10/28/2015 16:58 EDT | Updated 10/28/2016 01:12 EDT

A chronology of former Toronto mayor Rob Ford's health battles

Toronto Mayor Rob Ford has battled personal health troubles since 2014. Some key dates:



April 30: The lawyer for Ford announces the Toronto mayor will take a leave of absence to seek help for substance abuse.

June 30: Ford returns from rehab to resume his limited duties as mayor, saying that seeking treatment for substance abuse was a life-saving decision. He promises his commitment to "living clean is unwavering.'' And Ford makes it clear he intends to continue his campaign to be re-elected mayor in the upcoming fall election.

Sept. 10: Ford is admitted to hospital after complaining for months of abdominal pain. Doctors discover a tumour and a biopsy is done the next day after he is transferred to the downtown Toronto Mount Sinai Hospital.

Sept. 12: Citing his health, Ford withdraws from the mayoral race just ahead of an official deadline to do so. Instead he files papers to run again for council in his former suburban Toronto ward.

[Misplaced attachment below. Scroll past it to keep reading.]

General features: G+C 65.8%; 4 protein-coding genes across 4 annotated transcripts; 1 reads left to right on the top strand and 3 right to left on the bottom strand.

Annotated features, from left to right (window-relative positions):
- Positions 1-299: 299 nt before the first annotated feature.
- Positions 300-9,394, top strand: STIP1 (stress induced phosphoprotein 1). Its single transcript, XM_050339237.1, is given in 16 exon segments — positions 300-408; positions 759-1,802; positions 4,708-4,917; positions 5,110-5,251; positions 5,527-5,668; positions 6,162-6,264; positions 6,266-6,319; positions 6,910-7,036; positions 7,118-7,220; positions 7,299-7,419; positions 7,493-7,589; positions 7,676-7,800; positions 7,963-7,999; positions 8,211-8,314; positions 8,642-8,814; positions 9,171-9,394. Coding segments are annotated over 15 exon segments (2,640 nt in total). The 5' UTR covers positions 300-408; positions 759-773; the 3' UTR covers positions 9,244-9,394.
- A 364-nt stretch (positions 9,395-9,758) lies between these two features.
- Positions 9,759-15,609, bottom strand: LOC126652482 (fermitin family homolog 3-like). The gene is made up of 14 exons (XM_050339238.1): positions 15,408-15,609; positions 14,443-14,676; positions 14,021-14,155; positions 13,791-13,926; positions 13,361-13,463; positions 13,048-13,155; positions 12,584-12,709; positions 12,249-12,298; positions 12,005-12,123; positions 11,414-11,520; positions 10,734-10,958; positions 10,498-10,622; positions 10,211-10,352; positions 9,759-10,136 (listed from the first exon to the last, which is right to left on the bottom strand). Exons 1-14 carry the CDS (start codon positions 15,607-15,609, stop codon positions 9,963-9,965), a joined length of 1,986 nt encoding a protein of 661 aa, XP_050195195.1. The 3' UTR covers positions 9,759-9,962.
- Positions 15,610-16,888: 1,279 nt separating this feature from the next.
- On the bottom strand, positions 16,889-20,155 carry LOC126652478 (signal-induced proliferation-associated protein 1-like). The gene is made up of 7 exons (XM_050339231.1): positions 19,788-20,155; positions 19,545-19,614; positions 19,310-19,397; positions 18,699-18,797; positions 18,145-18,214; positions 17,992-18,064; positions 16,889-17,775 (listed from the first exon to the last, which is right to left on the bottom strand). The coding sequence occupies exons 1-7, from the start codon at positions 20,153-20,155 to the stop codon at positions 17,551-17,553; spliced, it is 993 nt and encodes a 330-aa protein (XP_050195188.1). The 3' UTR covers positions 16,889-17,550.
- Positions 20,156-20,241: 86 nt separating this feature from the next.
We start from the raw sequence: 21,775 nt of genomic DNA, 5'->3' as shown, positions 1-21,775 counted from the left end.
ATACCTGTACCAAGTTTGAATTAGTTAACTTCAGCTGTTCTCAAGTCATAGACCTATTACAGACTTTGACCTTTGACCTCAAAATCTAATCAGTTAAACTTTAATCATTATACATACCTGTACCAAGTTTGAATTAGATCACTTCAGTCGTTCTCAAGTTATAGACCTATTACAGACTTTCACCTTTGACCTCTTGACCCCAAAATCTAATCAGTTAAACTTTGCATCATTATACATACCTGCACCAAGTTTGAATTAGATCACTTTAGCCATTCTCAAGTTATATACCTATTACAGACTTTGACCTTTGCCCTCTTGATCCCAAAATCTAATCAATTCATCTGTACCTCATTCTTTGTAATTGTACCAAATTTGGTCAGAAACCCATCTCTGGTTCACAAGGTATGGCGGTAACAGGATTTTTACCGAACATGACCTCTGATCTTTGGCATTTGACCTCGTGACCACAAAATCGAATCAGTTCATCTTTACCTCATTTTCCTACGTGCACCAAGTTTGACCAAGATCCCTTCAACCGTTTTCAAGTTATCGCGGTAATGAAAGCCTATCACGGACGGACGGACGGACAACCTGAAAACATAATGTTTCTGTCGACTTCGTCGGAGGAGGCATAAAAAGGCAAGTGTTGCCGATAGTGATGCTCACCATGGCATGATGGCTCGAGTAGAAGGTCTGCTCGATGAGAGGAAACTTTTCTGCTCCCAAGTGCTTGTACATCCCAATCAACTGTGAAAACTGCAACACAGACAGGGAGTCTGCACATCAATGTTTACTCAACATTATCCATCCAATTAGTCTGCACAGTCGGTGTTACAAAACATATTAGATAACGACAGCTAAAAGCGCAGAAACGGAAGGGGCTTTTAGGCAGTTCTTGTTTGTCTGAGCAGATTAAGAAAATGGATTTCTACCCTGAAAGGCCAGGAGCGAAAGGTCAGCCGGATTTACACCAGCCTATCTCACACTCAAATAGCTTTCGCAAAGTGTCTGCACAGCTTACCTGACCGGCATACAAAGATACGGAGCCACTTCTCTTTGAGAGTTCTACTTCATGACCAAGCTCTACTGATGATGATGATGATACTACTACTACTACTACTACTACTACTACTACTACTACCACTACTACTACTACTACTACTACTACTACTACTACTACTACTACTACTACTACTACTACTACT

Sept. 17: Dr. Zane Cohen of Mount Sinai Hospital tells a news conference Ford has been diagnosed with malignant liposarcoma, which arises in soft tissue structures and makes up about one per cent of cancers. He says Ford will undergo two rounds of chemotherapy treatment over the next 40 days. The mayor's brother, Doug Ford, says the diagnosis has been "devastating" but that Rob Ford "remains upbeat and determined to fight this." 



Feb. 26: Ford says he's finished several rounds of chemotherapy and radiation, and doctors will perform an MRI to determine if the tumour is small enough to operate.

April 2: Ford says the tumour has shrunk to about 5.6 by 5.3 by 4.5 centimetres — roughly half of what it was when he started therapy — which was enough to operate. 

May 11: Ford has surgery to remove the tumour from his abdomen. The surgery was expected to last more than 10 hours and the recovery will take at least four months.

Oct. 28: Ford announces he has a tumour growing on his bladder.


The Canadian Press